So now, my thoughts. I don’t think I’ve ever read a book that kept swaying my opinion so much. The plot was excellent and the story-line involving an older man and a teenage girl was quite controversial so I was eager to see how it would all pan out. At no point however did I ever believe the relationship between Harry and Nola. The dialogue was clunky and constantly read as if it was a child communicating with their parent which for me, made the relationship all the creepier for it. Nola’s back story is interesting enough and there are a lot of twists and turns involving her character, the new “Sweetheart Of America” but she came across like a ten year old, constantly crying and telling Harry he was “beastly” to her. So why was it he was attracted to her again? Ugh, shiver goes down my spine! In one scene with Marcus he shouts “I am not a child killer!.” Er, doesn’t he mean woman? No…. he actually is aware of the fact that he is in love with a child.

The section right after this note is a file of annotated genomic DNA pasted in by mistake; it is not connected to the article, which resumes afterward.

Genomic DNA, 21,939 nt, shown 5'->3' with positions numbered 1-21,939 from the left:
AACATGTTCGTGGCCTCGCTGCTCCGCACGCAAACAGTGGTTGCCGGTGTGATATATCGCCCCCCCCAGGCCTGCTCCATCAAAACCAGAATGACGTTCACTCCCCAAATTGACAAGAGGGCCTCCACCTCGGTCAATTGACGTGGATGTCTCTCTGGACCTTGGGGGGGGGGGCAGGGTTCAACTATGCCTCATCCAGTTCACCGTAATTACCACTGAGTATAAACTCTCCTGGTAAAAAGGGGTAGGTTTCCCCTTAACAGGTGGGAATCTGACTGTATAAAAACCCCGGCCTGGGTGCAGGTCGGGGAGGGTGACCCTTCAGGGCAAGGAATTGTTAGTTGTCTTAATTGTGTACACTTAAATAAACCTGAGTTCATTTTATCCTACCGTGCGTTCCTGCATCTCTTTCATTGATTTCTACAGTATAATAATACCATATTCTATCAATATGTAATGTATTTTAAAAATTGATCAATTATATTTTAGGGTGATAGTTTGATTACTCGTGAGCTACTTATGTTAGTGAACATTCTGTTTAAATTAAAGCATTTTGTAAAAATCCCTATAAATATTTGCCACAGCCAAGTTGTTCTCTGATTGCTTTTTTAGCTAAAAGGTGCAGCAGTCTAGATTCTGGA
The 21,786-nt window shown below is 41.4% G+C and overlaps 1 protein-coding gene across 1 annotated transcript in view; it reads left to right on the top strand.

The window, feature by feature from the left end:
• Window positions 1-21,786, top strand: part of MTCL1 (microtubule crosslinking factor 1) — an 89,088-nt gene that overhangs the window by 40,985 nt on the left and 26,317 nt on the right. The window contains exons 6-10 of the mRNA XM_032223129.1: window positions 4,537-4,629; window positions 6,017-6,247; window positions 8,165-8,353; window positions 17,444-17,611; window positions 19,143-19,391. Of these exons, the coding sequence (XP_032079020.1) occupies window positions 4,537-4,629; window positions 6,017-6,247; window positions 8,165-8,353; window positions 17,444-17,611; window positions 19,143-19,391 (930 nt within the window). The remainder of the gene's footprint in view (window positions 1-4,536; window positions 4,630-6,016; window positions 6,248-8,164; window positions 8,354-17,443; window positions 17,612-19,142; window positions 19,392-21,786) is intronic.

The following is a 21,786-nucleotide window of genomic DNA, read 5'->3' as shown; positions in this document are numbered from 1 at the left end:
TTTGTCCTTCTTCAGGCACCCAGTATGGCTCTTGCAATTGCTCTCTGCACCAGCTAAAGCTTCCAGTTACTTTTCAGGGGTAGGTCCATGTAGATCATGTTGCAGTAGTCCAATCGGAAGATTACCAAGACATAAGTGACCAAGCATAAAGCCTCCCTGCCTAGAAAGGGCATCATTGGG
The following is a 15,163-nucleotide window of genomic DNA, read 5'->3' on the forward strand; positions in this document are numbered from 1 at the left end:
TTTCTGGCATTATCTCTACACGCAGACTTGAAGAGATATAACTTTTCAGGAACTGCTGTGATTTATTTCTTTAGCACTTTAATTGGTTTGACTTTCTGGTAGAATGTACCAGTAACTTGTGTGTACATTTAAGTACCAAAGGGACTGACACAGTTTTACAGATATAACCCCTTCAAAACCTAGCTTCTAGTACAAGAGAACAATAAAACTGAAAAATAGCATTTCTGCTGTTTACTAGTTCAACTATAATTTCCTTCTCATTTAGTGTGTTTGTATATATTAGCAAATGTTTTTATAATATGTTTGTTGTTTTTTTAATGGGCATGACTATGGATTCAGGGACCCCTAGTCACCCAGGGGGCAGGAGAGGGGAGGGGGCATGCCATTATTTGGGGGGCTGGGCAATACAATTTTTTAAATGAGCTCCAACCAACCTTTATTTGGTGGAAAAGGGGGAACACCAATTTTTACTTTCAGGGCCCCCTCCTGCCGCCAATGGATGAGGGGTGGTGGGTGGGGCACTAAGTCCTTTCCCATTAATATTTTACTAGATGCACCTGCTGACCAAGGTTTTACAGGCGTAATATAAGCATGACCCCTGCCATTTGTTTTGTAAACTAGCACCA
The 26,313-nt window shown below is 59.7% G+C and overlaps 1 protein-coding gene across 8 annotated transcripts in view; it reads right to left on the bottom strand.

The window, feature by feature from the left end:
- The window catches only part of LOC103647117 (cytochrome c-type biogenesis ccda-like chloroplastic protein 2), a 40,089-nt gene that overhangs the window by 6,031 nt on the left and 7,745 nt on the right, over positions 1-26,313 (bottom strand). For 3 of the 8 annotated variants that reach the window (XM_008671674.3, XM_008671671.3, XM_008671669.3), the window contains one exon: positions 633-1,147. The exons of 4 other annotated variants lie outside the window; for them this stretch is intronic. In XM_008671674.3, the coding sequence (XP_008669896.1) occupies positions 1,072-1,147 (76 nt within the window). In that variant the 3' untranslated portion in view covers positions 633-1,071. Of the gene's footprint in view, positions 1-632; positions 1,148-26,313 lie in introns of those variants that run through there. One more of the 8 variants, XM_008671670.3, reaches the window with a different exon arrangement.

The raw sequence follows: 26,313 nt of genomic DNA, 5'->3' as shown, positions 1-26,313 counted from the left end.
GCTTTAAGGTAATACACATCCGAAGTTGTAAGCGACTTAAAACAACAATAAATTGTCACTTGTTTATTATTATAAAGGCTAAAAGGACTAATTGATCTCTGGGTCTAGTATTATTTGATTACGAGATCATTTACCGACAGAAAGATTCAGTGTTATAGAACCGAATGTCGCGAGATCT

A lot of the characters were quite unlikeable, including Marcus who at school was known as “Marcus The Magnificent,” for his accomplishments. The fact that he would do anything to take another competitor down was disgusting and made me resent him almost from the onset. This did I have to admit though, make him intensely readable, along with the other minor characters that all seemed to bring something to the table. There’s Jenny, the waitress in love with Harry in 1975 who finds a piece of his writing that makes her think that he is also in love with her. Actually, it’s something he’s written about Nola. Cringe! Thirty-three years later she still carries a torch for Harry, despite being married to the Chief of Police and that makes things slightly awkward but very enjoyable to read – almost like you’re seeing a bomb about to explode but are rooted to the spot, paralysed and unable to move. The banter between Marcus and the detective in charge of Harry’s case is amusing to read but please, I just have to say – when exactly in the real world would a writer, especially one so close to the suspect, be allowed to participate or gather evidence in a murder case? It just wouldn’t happen! Also, how does he conveniently manage to get information out of everyone he talks to? Entertaining yes, but just in no shape or form believable.